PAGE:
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  1. #1
    Senior Member Country: Ireland
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    Aug 2008
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    John McCormack's guest appearance in "Wings Of The Morning" 1/2 - YouTube

    Released in January 1937, Wings Of The Morning was the first Technicolor feature film made in the UK. Studio scenes were shot at Alexander Korda's Denham Studios, which for some years to come would be the only British film studios equipped to film in Technicolor.

    With an eye to the international market, American producer Robert Kane engaged Henry Fonda and the beautiful French actress Annabella to star as the leads, ably supported by a cast of fine British character actors including Leslie Banks, Helen Haye and Edward Underdown. Added interest comes from the inclusion of John McCormack, the famous Irish tenor. The leading stars were never filmed more appealingly than they were here, by the famous cinematographer Jack Cardiff who, at age just 23, was working on his first Technicolor feature. From this beginning Jack Cardiff would go on to film some of the greatest Technicolor films of the the 1940s and beyond, including The Red Shoes, A Matter of Life and Death and Scott of the Antarctic.

    The film makes glorious use of the new medium and includes plenty of exterior shots filmed mainly in Southern Ireland and the Epsom race track where the famous derby race is run. Whilst the plot is rather wafer thin and the script a little leaden in places, the film is so easy on the eye that it makes for a very pleasant 80 minutes viewing.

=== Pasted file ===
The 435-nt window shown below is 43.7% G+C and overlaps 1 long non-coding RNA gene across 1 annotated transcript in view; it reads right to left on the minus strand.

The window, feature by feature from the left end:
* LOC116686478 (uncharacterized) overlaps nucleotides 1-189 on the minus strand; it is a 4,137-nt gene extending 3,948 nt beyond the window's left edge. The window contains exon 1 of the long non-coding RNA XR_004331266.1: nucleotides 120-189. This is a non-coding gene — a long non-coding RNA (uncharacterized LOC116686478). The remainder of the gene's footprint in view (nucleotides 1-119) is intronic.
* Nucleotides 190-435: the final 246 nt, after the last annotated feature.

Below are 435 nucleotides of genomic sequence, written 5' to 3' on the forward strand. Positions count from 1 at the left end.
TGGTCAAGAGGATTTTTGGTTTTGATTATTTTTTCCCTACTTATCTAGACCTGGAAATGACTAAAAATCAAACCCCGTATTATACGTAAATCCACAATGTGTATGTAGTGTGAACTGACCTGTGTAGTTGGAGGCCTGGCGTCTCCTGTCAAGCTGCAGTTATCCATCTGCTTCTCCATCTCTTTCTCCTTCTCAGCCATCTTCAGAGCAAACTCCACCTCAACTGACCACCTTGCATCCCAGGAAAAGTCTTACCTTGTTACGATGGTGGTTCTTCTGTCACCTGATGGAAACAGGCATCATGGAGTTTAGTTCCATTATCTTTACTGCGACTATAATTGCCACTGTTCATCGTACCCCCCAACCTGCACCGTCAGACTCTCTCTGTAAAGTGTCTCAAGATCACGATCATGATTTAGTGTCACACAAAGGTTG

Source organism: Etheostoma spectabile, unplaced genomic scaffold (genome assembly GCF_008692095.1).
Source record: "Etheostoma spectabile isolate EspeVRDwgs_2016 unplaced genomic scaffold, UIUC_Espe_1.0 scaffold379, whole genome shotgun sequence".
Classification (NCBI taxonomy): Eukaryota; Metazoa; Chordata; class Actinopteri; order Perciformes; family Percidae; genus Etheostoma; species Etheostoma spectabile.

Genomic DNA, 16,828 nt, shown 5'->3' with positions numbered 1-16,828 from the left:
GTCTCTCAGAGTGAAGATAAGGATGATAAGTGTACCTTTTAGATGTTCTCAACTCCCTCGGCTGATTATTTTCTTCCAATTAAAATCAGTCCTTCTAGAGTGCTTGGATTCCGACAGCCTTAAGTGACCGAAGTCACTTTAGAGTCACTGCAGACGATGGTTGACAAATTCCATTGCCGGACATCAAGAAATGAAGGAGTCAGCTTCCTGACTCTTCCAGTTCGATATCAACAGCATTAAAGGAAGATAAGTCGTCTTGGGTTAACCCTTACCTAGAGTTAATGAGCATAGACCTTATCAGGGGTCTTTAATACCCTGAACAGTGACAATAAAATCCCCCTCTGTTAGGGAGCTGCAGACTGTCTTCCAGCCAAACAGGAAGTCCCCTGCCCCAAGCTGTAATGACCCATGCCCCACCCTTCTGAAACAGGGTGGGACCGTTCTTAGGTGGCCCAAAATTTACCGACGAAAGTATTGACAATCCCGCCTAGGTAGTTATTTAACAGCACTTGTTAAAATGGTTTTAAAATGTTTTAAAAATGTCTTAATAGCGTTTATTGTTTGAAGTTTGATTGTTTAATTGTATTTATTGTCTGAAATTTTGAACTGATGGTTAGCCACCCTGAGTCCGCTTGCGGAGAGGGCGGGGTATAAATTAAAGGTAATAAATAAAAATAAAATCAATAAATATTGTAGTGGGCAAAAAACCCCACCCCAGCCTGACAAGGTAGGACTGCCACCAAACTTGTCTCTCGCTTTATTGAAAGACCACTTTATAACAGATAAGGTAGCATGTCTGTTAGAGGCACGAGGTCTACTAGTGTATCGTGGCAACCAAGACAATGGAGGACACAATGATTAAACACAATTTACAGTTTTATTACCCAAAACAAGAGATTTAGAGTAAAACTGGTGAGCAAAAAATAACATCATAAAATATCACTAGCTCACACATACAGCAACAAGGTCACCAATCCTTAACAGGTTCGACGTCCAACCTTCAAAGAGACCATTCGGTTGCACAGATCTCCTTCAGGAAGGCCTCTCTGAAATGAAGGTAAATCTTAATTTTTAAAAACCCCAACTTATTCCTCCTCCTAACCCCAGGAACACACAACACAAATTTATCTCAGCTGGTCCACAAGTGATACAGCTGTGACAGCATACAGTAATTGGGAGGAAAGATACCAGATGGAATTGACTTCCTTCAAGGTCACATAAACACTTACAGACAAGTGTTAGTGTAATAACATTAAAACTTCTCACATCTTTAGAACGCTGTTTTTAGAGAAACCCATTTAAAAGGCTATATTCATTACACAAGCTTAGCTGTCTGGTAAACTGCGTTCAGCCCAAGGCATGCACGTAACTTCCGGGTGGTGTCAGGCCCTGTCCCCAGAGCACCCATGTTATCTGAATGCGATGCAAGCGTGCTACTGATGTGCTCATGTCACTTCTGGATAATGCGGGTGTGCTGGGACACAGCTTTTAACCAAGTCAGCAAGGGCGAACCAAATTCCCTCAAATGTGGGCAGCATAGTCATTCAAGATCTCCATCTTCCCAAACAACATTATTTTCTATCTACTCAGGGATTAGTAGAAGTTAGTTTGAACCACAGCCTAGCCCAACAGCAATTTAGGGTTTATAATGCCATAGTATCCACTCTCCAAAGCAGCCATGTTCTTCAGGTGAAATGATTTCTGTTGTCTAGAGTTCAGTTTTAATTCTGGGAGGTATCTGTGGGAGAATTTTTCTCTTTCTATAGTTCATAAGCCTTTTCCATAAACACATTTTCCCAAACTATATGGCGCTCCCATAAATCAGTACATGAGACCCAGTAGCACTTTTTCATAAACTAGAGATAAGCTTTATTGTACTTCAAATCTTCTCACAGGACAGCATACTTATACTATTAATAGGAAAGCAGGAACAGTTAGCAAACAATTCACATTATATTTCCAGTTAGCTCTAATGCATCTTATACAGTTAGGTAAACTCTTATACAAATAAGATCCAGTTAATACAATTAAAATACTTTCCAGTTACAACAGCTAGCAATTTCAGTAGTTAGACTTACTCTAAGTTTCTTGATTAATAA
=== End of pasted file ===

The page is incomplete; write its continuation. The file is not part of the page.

I believe the film may have been released to dvd in the US but is still awaiting a release in the UK. Hopefully this truly iconic film will one day be selected for release.

  2. #2
    Senior Member Country: UK didi-5's Avatar
    Join Date
    May 2008
    191 times
    Nice find. And wasn't Henry Fonda a looker in his day. Oh my.

    Did John McCormack make other films or is this a real rarity? I've heard him before but never seen him.

  3. #3

  4. #4
    Senior Member Country: England
    Join Date
    Feb 2009
    12 times
    Technicolor stories have been a joy to me over the years...I remember Jack Cardiff telling me about the rushes from Technicolor on Wings Of The Morning. Nothing arrived on the first day...then Technicolor said they had problems but all was OK. Eventually they turned up, Jack couldn't make out why the post boxes were red..filmed in Ireland they were in fact green. When he phoned the lab up and told them...they apologised and said that's why there was a delay...they had spent all night correcting the dyes from green to red! Same on Scott of the Antartic...Jack had put a very light green filter over the snow footage to make it look as it should...Technicolor, in their wisdom took the green out...Jack wasn't best pleased. Then we have Lawrence of Arabia on 65mm stock via Technicolor...but that's another story!
    Film Man.

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